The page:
BOK Center becomes smoke free

Beginning August 10 and declared as a security policy protecting customers and employees, Tulsa’s publicly owned event venue, the BOK Center, will be discontinuing the use of the exterior smoking terrace and guests will no longer be permitted to leave the building and re-enter in order to vapor or smoke.

This is not a health initiative. Management claims they worked with security professionals and “constantly look for ways to enhance security” at the venue. They do not identify any specific report or consultant that suggested this change.

This new policy will go into effect for every event at the venue without exception.

“Our primary objective as the management company of this venue is to protect our guests and employees and we have identified this area as an opportunity to enhance security. While we understand that this is an inconvenience for some, we are confident that all of our fans can agree that safety comes first,” stated Jeff Nicker, BOK Center General Manager.

The new rule will be strictly enforced and also prohibits the use of electronic “e-cigarettes” anywhere inside the facility.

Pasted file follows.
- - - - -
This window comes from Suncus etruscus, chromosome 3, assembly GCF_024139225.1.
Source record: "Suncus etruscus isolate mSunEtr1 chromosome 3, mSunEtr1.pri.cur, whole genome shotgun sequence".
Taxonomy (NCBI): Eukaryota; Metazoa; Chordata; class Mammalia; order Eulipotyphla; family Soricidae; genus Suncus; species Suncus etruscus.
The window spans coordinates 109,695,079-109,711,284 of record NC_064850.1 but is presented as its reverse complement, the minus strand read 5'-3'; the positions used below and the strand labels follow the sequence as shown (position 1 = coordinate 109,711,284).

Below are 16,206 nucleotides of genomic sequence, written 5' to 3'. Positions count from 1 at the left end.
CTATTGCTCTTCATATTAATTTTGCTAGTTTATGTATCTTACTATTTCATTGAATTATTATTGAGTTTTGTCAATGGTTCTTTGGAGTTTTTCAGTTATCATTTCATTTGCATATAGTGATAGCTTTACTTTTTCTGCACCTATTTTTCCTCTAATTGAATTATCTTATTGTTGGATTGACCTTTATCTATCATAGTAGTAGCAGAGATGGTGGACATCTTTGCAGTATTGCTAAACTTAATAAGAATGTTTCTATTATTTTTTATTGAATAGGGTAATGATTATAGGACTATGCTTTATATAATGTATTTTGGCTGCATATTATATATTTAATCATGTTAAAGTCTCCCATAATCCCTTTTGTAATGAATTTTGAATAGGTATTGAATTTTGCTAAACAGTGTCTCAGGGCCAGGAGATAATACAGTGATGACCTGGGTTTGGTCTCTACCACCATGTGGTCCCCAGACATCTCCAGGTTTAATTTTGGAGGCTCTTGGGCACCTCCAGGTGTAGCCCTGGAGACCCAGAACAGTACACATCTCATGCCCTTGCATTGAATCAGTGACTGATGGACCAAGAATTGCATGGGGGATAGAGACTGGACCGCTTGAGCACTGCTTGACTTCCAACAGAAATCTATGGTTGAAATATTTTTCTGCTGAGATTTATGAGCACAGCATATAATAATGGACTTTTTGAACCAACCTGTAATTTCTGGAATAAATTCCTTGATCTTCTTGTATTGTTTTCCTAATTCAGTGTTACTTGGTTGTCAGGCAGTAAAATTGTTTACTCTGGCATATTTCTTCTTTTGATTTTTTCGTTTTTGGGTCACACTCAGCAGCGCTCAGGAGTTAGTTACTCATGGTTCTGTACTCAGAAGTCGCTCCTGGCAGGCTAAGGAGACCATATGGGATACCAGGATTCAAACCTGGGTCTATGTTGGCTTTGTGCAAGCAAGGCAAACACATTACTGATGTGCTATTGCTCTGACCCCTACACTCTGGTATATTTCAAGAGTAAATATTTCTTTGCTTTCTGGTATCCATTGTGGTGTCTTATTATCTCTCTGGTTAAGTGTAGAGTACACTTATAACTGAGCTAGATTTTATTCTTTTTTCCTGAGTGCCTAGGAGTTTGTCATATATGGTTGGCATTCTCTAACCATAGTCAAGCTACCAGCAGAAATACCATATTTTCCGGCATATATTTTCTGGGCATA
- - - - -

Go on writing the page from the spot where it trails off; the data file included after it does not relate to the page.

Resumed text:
With this new policy, BOK Center joins other major concert and sports venues across the nation in becoming a smoke-free campus including Madison Square Garden in New York City, Philips Arena in Atlanta, Spectrum Center in Charlotte, AT&T Center in San Antonio and Chesapeake Energy Arena in Oklahoma City.

Pollstar announced in July their 2017 Mid-Year Top 200 Arena Venues based on ticket sales and BOK Center finished #17 in the United States and #40 in the world.  BOK Center was also the highest ranked arena in North America managed by SMG, the Philadelphia-based venue operator that manages over 230 facilities, nearly 70 arenas, and over 1.75 million seats worldwide.

Taxpayers built the BOK Center from Tulsa County’s Vision 2025 funds approved in 2003.

SMG’s is contracted by city and their contract is subject to approval and/or change by city officials. Citizens objecting to this or any policy are welcome to call their city councilor or the mayor’s office.